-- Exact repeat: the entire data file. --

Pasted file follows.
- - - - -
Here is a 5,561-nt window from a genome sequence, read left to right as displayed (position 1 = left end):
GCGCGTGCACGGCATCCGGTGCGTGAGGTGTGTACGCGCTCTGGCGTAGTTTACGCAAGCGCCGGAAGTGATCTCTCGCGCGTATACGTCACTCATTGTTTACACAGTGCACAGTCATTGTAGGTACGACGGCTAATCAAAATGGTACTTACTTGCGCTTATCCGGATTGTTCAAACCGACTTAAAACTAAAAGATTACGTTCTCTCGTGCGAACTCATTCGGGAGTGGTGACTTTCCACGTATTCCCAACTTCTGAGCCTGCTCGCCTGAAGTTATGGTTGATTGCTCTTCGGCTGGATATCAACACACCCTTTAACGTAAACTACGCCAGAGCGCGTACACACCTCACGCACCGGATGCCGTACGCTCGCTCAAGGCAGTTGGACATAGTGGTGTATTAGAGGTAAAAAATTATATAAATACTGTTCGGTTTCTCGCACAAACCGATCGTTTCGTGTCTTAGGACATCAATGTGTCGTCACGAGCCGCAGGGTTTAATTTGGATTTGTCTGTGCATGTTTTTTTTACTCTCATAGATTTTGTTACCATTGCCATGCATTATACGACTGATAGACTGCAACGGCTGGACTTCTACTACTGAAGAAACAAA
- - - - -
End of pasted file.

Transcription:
Here is a 5,561-nt window from a genome sequence, read left to right as displayed (position 1 = left end):
GCGCGTGCACGGCATCCGGTGCGTGAGGTGTGTACGCGCTCTGGCGTAGTTTACGCAAGCGCCGGAAGTGATCTCTCGCGCGTATACGTCACTCATTGTTTACACAGTGCACAGTCATTGTAGGTACGACGGCTAATCAAAATGGTACTTACTTGCGCTTATCCGGATTGTTCAAACCGACTTAAAACTAAAAGATTACGTTCTCTCGTGCGAACTCATTCGGGAGTGGTGACTTTCCACGTATTCCCAACTTCTGAGCCTGCTCGCCTGAAGTTATGGTTGATTGCTCTTCGGCTGGATATCAACACACCCTTTAACGTAAACTACGCCAGAGCGCGTACACACCTCACGCACCGGATGCCGTACGCTCGCTCAAGGCAGTTGGACATAGTGGTGTATTAGAGGTAAAAAATTATATAAATACTGTTCGGTTTCTCGCACAAACCGATCGTTTCGTGTCTTAGGACATCAATGTGTCGTCACGAGCCGCAGGGTTTAATTTGGATTTGTCTGTGCATGTTTTTTTTACTCTCATAGATTTTGTTACCATTGCCATGCATTATACGACTGATAGACTGCAACGGCTGGACTTCTACTACTGAAGAAACAAA